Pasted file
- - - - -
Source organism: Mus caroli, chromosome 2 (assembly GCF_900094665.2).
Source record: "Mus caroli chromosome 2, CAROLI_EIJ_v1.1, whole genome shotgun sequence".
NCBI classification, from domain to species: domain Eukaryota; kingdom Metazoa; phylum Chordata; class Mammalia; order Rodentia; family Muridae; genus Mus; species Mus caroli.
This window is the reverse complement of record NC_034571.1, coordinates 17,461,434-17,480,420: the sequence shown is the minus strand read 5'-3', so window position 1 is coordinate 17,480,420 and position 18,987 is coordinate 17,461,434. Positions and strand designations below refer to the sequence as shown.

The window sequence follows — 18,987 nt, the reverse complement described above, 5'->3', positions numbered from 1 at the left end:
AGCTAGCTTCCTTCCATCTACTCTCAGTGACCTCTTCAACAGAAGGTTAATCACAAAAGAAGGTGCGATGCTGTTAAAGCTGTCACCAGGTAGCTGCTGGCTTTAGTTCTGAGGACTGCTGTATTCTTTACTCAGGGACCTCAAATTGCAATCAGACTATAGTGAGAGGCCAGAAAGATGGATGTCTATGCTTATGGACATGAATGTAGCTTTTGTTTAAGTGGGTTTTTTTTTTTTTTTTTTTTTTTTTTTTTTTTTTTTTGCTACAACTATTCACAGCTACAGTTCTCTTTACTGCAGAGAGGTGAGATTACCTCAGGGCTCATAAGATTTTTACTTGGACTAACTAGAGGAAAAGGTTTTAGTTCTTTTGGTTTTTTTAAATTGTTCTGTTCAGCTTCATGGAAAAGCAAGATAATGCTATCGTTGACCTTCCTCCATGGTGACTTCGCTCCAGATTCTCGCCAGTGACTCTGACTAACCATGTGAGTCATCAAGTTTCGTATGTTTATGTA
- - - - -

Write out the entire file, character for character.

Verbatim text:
Source organism: Mus caroli, chromosome 2 (assembly GCF_900094665.2).
Source record: "Mus caroli chromosome 2, CAROLI_EIJ_v1.1, whole genome shotgun sequence".
NCBI classification, from domain to species: domain Eukaryota; kingdom Metazoa; phylum Chordata; class Mammalia; order Rodentia; family Muridae; genus Mus; species Mus caroli.
This window is the reverse complement of record NC_034571.1, coordinates 17,461,434-17,480,420: the sequence shown is the minus strand read 5'-3', so window position 1 is coordinate 17,480,420 and position 18,987 is coordinate 17,461,434. Positions and strand designations below refer to the sequence as shown.

The window sequence follows — 18,987 nt, the reverse complement described above, 5'->3', positions numbered from 1 at the left end:
AGCTAGCTTCCTTCCATCTACTCTCAGTGACCTCTTCAACAGAAGGTTAATCACAAAAGAAGGTGCGATGCTGTTAAAGCTGTCACCAGGTAGCTGCTGGCTTTAGTTCTGAGGACTGCTGTATTCTTTACTCAGGGACCTCAAATTGCAATCAGACTATAGTGAGAGGCCAGAAAGATGGATGTCTATGCTTATGGACATGAATGTAGCTTTTGTTTAAGTGGGTTTTTTTTTTTTTTTTTTTTTTTTTTTTTTTTTTTTTGCTACAACTATTCACAGCTACAGTTCTCTTTACTGCAGAGAGGTGAGATTACCTCAGGGCTCATAAGATTTTTACTTGGACTAACTAGAGGAAAAGGTTTTAGTTCTTTTGGTTTTTTTAAATTGTTCTGTTCAGCTTCATGGAAAAGCAAGATAATGCTATCGTTGACCTTCCTCCATGGTGACTTCGCTCCAGATTCTCGCCAGTGACTCTGACTAACCATGTGAGTCATCAAGTTTCGTATGTTTATGTA